Nov 1 (Reuters) – Tesla ( TSLA.O ) aims to start mass production of its Cybertruck in late 2023, two years after the first target for long-awaited pickup truck boss Elon Musk unveiled in 2019, two people with knowledge of the plans told Reuters.
Tesla said last month it is working to ready its Austin, Texas factory to build the new model with “early production”[ads1]; to start in mid-2023. “We are in the final round for the Cybertruck,” Musk said at a conference call with financial analysts.
A gradual ramp in the second half of next year to full production for the sharp-angled electric truck will mean Tesla won’t record revenue until early 2024 for a full quarter of production on a new model seen as key to growth.
It will also mean another year of waiting for the estimated hundreds of thousands of potential buyers who have paid $100 to reserve a Cybertruck in one of the most anticipated and closely watched electric vehicle launches ever.
Tesla did not immediately respond to a request for comment.
It has not announced final prices for the Cybertruck, shown the production version of the vehicle or specified how it will handle the battery supply for the new model.
In 2019, Tesla had projected a starting price of under $40,000, but new vehicle prices have increased since then, and Tesla has raised prices across the range.
Musk introduced the Cybertruck in a 2019 reveal where the vehicle’s designer shattered the vehicle’s supposedly unbreakable “pane-glass” windows. The company has pushed back production timing three times since: from late 2021 to late 2022, then to early 2023 and most recently to the mid-2023 target for initial production.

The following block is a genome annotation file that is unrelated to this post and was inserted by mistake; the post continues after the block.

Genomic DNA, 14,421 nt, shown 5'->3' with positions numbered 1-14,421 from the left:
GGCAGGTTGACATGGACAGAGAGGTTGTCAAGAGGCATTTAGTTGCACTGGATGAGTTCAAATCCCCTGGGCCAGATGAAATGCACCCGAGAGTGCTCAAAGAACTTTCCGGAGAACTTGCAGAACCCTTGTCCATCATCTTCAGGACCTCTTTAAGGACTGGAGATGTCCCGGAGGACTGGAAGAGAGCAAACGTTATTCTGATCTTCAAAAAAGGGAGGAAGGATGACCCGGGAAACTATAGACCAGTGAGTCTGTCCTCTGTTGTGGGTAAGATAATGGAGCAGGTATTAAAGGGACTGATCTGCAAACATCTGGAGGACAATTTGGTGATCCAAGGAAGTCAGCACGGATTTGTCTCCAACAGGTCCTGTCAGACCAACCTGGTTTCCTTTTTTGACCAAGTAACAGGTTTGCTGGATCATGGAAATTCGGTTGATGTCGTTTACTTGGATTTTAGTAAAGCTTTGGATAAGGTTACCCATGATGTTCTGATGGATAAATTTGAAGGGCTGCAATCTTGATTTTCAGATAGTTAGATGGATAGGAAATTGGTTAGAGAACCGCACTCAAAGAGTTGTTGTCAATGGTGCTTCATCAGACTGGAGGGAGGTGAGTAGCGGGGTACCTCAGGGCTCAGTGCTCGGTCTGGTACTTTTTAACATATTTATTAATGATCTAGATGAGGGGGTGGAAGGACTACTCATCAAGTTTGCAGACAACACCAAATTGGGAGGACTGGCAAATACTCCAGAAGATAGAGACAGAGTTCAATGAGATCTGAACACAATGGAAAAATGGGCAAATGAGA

The launch of the Cybertruck will give Tesla an EV entrant in one of the most profitable segments of the U.S. market and a competitor to electric pickup trucks from the likes of Ford Motor Co ( FN ) and Rivian Automotive ( RIVN.O ), both of which have launched models in still limited quantities.
In January, Musk had cited a lack of sourcing components as the reason for pushing the launch of the Cybertruck into 2023.
In May, Tesla stopped taking orders for the Cybertruck outside of North America. Musk said the company had “more orders for the first Cybertrucks than we could fulfill in three years after the start of production.”
Automakers often ramp up production slowly for an all-new model like the Cybertruck.
Analysts have also warned that a weakened global economy will begin to weigh on sales for Tesla, which has so far been able to sell every car it makes. Musk has said he expected a coming recession to last “probably into the spring of ’24.”
IDRA Group, the Italian company that makes the Giga Press that will be used to cast parts for the Cybertruck, said in a LinkedIn post last week that the 9,000-ton truck parts production machine was packed and ready to ship.
The post did not name Tesla. Tesla has used the Giga Press to cut costs and complexity in the production of the Model Y, an innovation other automakers, including Toyota, have studied.
Reporting by Hyunjoo Jin in San Francisco, Zhang Yan in Shanghai; Written by Kevin Krolicki; Editing by Muralikumar Anantharaman
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